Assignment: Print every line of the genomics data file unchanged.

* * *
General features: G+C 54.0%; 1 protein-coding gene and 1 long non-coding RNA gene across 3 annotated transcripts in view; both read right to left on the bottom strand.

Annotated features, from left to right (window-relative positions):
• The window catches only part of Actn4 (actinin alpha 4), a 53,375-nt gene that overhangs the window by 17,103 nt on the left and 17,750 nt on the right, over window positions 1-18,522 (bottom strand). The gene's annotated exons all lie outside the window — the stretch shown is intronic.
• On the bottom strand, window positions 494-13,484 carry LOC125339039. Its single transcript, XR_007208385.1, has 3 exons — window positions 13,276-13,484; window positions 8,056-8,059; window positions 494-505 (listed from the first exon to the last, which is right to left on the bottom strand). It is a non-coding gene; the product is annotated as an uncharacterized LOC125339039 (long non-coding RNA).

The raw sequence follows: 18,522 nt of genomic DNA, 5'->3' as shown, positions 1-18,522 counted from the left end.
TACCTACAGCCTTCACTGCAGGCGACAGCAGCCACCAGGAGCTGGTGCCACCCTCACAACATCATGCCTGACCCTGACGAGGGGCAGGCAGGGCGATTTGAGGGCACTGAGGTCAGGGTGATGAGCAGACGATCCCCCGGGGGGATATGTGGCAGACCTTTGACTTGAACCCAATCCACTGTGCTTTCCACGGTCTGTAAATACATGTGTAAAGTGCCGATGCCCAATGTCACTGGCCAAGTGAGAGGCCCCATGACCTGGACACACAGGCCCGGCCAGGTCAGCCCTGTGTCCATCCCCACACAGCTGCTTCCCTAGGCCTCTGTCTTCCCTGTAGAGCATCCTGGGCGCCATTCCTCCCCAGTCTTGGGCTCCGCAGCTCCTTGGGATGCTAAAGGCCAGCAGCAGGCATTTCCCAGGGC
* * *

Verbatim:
General features: G+C 54.0%; 1 protein-coding gene and 1 long non-coding RNA gene across 3 annotated transcripts in view; both read right to left on the bottom strand.

Annotated features, from left to right (window-relative positions):
• The window catches only part of Actn4 (actinin alpha 4), a 53,375-nt gene that overhangs the window by 17,103 nt on the left and 17,750 nt on the right, over window positions 1-18,522 (bottom strand). The gene's annotated exons all lie outside the window — the stretch shown is intronic.
• On the bottom strand, window positions 494-13,484 carry LOC125339039. Its single transcript, XR_007208385.1, has 3 exons — window positions 13,276-13,484; window positions 8,056-8,059; window positions 494-505 (listed from the first exon to the last, which is right to left on the bottom strand). It is a non-coding gene; the product is annotated as an uncharacterized LOC125339039 (long non-coding RNA).

The raw sequence follows: 18,522 nt of genomic DNA, 5'->3' as shown, positions 1-18,522 counted from the left end.
TACCTACAGCCTTCACTGCAGGCGACAGCAGCCACCAGGAGCTGGTGCCACCCTCACAACATCATGCCTGACCCTGACGAGGGGCAGGCAGGGCGATTTGAGGGCACTGAGGTCAGGGTGATGAGCAGACGATCCCCCGGGGGGATATGTGGCAGACCTTTGACTTGAACCCAATCCACTGTGCTTTCCACGGTCTGTAAATACATGTGTAAAGTGCCGATGCCCAATGTCACTGGCCAAGTGAGAGGCCCCATGACCTGGACACACAGGCCCGGCCAGGTCAGCCCTGTGTCCATCCCCACACAGCTGCTTCCCTAGGCCTCTGTCTTCCCTGTAGAGCATCCTGGGCGCCATTCCTCCCCAGTCTTGGGCTCCGCAGCTCCTTGGGATGCTAAAGGCCAGCAGCAGGCATTTCCCAGGGC